May 17, 2005

Hop Chess

0. Same as FIDE except:
1. On each turn, each player must do both the following actions:
   1.1. Move a friendly chess piece; then
   1.2. Move his hopper to any empty square
2. If a chess piece moves onto a hopper (of either color),
    it must move  again (it's invalid to return to the initial square).
   2.1. Kings cannot move onto a hopper, nor castle across one.
   2.2. If the piece cannot move after the hopper, the move is invalid.
   2.3. If a queen lands on a hopper, it continues with the same type of
    movement that it used to get there (ie, both orthogonal or
    both diagonal moves).
   2.4. En-passant is still possible, but not if either pawn moves twice
3. Initially, the hoppers start off-board.
   White's first move is restricted to a piece move only.
* When moving the hopper, the player may place it where it was.
  He does not have to change the place of his hopper every turn.
* Pieces may move over hoppers.
* A piece may execute two hops, if it moves from one hopper to another.
* A hopper extends the moving/capturing range of pieces,
  so a King may be under check via one or both hoppers.
* It is not possible to capture more than one piece per move,
  since hoppers are always on empty squares.
* A pawn may promote onto a hopper and then the player must move
  the promoted piece.

Example   (@ white hopper, # black hopper)

r . b q k b n r    Some valid moves:
p p . . p p p p     Bc8-f5-e4
. . n p . . . .     d2-d4:c5
. . p . . # . .     Nc6-d4-f5:g3
. . . @ . . . .
. . . . . . O .
R N B Q K . N R

A game:

 1. e4         Nf6  d5
 2. d4   d3    e6   b4+  
 3. Nc3  g5    Be7  b4  
 4. B:f6 e5    e:d4 b4    
 5. Q:d4 e5    g:f6 b4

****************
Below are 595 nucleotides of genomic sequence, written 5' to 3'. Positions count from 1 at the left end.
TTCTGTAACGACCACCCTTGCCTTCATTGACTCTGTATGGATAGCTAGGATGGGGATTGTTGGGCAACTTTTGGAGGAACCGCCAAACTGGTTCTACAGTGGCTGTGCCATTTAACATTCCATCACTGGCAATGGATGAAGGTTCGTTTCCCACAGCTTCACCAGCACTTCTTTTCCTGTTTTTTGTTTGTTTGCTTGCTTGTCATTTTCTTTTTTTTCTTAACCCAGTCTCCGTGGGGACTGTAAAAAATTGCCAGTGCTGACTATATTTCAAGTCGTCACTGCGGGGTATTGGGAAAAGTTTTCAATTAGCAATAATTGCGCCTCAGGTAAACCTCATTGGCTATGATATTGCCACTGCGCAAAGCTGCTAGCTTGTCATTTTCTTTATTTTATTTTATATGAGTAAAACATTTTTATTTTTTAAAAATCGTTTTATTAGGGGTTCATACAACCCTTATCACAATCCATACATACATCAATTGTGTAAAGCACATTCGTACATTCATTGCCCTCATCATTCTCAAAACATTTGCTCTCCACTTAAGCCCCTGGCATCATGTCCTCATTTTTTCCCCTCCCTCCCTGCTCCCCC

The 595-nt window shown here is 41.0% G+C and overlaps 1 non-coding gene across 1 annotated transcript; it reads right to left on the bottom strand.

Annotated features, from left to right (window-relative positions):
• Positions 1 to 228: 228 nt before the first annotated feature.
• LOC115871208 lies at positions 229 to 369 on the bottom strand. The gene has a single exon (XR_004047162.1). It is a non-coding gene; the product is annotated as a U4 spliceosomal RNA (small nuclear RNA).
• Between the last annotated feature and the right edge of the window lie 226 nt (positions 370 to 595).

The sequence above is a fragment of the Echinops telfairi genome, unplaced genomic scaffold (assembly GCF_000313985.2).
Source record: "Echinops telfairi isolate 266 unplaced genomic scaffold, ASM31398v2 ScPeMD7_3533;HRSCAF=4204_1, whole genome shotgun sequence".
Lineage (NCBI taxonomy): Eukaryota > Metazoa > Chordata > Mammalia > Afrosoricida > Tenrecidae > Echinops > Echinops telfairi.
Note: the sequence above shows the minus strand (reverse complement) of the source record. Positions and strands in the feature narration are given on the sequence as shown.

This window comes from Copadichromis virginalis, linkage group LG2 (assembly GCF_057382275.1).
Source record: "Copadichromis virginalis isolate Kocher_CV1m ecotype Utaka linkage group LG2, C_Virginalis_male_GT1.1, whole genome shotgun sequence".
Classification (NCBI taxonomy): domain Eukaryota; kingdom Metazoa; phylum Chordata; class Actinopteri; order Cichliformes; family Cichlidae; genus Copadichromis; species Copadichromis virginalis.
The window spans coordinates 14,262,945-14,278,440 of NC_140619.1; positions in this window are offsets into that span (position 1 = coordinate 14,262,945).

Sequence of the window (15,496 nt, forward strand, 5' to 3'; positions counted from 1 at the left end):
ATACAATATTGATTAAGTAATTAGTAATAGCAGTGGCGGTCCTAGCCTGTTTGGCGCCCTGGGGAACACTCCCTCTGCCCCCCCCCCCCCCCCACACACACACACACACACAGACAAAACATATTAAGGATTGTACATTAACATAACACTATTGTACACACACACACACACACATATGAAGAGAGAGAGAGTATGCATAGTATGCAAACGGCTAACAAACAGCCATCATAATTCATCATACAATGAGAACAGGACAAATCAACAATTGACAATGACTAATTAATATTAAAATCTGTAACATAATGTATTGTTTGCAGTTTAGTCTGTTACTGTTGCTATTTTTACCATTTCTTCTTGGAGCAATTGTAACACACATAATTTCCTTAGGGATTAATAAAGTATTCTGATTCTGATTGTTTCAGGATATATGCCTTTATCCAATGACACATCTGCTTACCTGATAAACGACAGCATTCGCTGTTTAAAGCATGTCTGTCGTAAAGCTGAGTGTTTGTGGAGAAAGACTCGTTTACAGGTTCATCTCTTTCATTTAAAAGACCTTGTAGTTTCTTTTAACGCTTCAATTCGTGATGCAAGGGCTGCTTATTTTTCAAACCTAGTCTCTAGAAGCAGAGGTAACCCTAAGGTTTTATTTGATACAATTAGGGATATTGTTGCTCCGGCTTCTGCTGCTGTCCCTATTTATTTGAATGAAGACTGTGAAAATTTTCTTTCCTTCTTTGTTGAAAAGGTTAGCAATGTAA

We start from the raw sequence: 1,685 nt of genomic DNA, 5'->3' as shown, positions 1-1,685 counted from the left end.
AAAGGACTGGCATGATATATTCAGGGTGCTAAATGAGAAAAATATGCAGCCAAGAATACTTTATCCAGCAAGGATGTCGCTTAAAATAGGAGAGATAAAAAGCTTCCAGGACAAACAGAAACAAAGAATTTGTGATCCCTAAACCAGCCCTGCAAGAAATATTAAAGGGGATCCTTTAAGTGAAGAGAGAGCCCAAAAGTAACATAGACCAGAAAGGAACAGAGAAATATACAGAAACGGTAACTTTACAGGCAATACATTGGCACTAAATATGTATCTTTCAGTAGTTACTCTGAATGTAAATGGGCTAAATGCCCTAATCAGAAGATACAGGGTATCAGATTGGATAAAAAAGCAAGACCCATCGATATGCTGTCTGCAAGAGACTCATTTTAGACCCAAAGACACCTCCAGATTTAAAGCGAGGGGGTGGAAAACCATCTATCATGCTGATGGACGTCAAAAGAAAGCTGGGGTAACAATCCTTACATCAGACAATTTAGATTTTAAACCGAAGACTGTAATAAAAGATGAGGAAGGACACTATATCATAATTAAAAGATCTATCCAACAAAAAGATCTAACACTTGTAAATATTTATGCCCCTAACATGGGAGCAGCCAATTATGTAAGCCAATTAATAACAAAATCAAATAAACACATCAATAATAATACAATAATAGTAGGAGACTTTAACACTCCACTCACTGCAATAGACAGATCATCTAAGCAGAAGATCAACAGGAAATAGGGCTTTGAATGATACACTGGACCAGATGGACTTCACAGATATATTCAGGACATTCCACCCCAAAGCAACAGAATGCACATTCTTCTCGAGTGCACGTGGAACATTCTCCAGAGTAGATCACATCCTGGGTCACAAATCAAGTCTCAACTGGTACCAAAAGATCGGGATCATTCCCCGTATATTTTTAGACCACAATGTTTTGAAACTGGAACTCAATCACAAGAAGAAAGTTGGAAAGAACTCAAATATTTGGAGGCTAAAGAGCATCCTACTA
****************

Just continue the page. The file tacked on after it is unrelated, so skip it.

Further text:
6. e:f6 e4    Na6  c5    
 7. f:e7 d5    c:d4 b4    
 8. e:Q+ f3    K:Q  e8+
 9. Nce2 f3    d3   b4    
10. c:d3 c1    Nd4+ e8    
11. Kd2  h3    N:b2 c4+
12. Kc2  a4    Na3+ e6
13. Kb3  c1    Re5  a5
14. Ne4  c6+   Ke8  e3+
15. N:e5 c6    a5   a4+
16. K:a3 b1    b5   b4+
17. B:b5 e1    resign

r . b . k . . .
. . . p . p . p
. . . . . . . .
p B . . N . . .
. # . . . . . .
K . . . . . . .
O . . . . O O O
R . . . @ . N R

Even though the existence of hoppers makes the opening and middle game much more attack-oriented, and also the distant endgame, it dies NOT seem to be the case for most K & P endgames, even with a minor piece or two.  The reason is, that the weaker side can use his hopper to stop the stronger king from ever making a breakthrough into the enemy area, as usually happens in endgames.  So there are SOME games at least that are harder to win in the hopper version. But not many.

1 comment:

João Neto said...

I invented this game during last Xmas while I had nothing to do but having a set of chess and checkers in front of me. The hopper was born one minute after I placed one white and one black checker on the initial chess board.

Despite its non noble origins, I do think this is a very good game.